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May 28, 1999
Mr. Jonathan G. Katz
Securities and Exchange Commission
450 Fifth Street N.W.
Washington, D.C. 20549
RE: File No. S7-10-99
Dear Mr. Katz:
I am writing on behalf of Trimark Investment Management Inc. ("Trimark"), trustee and manager of a family of Canadian mutual funds. Trimark wishes by this letter to provide you with its comments on proposed rules to allow foreign securities to be offered to U.S. participants in certain Canadian tax-deferred retirement accounts and sold to those accounts without being registered under the Securities Act of 1933 and that to allow foreign investment companies to offer and sell securities to those U.S. participants without registering under the Investment Company Act of 1940 (collectively, the "Proposals").
Trimark is delighted to have the opportunity to make comments in support of the Proposals. Trimark and the investors who hold mutual funds in their retirement accounts have a great interest in the Proposals. Our investors have a strong desire to be able to retain the assets in their retirement accounts and deal with them should their lives take them to the United States. Restricting investors’ rights to deal with their accounts hampers them financially and increases their frustration in their investing activities. These Proposals represent a major step in the direction of resolving these difficulties for them and us in a way that we think is fair and reasonable.
While wholeheartedly endorsing the Proposals generally, Trimark does have a few additional suggestions.
First, Trimark requests that the Proposals be clarified so that single vendor retirement plans are "self-directed" within the meaning of the Proposals. Trimark offers to its clients Canadian retirement accounts to invest in various financial products offered by Trimark. Within these accounts, the investor fully directs the investments, however, those directions are limited by the products which Trimark makes available for the accounts. This is common practice in the Canadian mutual fund industry. Such accounts do represent investment choices over which an investor has complete control both in determining which vendors to deal with and the products in
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which to invest. If this clarification is not made, there is a risk that many of the investors intended to be assisted by the Proposals will not be.
Secondly, you have requested comments as to whether Canadian funds use joint propectuses or or other joint informational materials to offer and sell securities of different funds. Trimark manages a family of mutual funds which are sold under a Simplified Prospectus which deals with all of the mutual funds it manages (with the exception of funds established between annual prospectus renewals). In addition, the annual and periodic reports of the funds deal with all of the funds as do virtually all of the other informational and advertising materials. It would be a great cost and inconvenience to segregate the offering materials in order to do business with investors in the United States. Please clarify the Proposals so that consolidated material can be used for the purposes contemplated by the Proposals.
Thirdly, Trimark would like to comment on the necessity of detailed disclosure on all written offering materials that the funds are not qualified for distribution in the United States. We understand that those materials are to include prospectuses, advertisements and newsletters. Trimark is of the strong view that that disclosure requirement should apply only to prospectuses. Each investor is required to receive a prospectus in order to purchase a Trimark mutual fund. Accordingly, the investor would always be made aware of the restrictions. To include such a statement on other materials, including advertisements and newsletters, would require us to produce a separate stream of such materials for investors in the United States, who represent a very small portion of our investors. The information would be irrelevant to most of our investors who are Canadian residents. We see no gain for the investors in receiving such additional disclosure nor do we see any harm to them if the disclosure is made only in the prospectus.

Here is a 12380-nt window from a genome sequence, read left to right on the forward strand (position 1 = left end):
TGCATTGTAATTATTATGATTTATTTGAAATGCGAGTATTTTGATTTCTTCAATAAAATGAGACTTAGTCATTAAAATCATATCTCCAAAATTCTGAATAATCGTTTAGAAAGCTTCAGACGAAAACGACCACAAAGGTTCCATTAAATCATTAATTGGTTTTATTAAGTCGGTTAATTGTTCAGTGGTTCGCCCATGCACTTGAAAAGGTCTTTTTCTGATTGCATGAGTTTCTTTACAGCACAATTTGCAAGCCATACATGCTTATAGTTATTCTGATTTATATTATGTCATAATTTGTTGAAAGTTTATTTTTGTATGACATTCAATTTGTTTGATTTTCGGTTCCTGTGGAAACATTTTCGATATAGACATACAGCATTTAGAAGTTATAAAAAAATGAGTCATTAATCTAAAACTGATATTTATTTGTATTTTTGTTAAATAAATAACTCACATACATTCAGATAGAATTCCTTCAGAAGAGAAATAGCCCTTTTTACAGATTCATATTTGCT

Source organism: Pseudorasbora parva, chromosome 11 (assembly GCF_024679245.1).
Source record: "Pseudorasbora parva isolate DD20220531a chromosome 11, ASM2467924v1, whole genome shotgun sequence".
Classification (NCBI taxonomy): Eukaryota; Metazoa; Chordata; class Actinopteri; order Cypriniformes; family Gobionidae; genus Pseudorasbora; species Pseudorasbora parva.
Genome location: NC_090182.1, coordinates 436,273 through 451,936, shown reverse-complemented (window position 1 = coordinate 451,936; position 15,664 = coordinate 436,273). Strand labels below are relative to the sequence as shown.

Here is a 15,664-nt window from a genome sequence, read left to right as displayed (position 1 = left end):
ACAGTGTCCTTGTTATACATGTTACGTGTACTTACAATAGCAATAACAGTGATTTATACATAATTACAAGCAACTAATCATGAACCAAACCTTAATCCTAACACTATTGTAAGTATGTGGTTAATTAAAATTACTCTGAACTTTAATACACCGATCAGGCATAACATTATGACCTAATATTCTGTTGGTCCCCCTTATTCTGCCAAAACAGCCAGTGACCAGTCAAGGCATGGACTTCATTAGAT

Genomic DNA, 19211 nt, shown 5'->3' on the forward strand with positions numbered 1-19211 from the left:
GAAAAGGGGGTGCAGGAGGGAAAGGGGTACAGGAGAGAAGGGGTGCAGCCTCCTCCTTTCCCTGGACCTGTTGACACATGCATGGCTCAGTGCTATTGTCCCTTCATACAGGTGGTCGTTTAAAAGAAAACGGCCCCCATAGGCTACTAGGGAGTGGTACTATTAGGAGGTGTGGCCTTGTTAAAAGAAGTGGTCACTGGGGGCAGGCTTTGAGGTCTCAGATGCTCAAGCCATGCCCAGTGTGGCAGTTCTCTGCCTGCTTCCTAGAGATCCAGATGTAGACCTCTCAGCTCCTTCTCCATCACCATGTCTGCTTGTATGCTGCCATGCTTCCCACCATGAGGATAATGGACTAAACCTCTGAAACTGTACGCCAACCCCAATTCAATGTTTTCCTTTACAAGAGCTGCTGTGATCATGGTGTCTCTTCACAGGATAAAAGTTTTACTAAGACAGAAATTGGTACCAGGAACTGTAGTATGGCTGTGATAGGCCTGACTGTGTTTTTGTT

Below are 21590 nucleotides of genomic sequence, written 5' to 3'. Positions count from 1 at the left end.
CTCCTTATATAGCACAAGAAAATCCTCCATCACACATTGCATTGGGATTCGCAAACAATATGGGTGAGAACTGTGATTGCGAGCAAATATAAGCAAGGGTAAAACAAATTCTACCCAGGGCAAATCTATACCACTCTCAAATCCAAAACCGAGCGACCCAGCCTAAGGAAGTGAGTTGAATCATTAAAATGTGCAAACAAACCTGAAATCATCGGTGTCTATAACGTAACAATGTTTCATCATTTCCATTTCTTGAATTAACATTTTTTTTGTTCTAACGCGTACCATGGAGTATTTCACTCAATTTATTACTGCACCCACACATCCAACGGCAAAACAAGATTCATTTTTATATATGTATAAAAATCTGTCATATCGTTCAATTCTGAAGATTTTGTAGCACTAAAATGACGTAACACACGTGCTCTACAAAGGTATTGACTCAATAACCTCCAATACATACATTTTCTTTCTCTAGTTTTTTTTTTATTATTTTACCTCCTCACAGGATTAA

As well, Trimark is of the view that investors purchasing securities under the proposals should not be required to provide a written acknowledgement that the securities are not subject to the provisions of the U.S. securities laws. The insertion of a signed acknowledgement in our current process for subscribing for mutual fund securities would be terribly cumbersome and, as a practical matter, likely to be honoured in the breach more than the observance. We believe that the prominent disclosure required is sufficient for the protection of those investors. The effect of requiring written acknowledgement would be to dramatically reduce demand for our mutual funds among investors in the United States with Canadian retirement accounts. The purpose of the Proposals, being to increase Canadian investors’ range of available legitimate investment options would, therefore, be subverted.
Finally, we urge you to address the ability of Canadian broker-dealers to effect securities transactions for Canadians residing in the United States in connection with their Canadian retirement accounts. Without resolution to this problem, the Proposals will not have their full effect.
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In conclusion, we strongly support this initiative and the initiatives of the Canadian government to grant reciprocal arrangement to U.S. residents temporarily in Canada.
Again, thank you for the opportunity to comment on the proposals. Should you have any questions or comments, please do not hesitate to contact me.
Kathryn E. Ash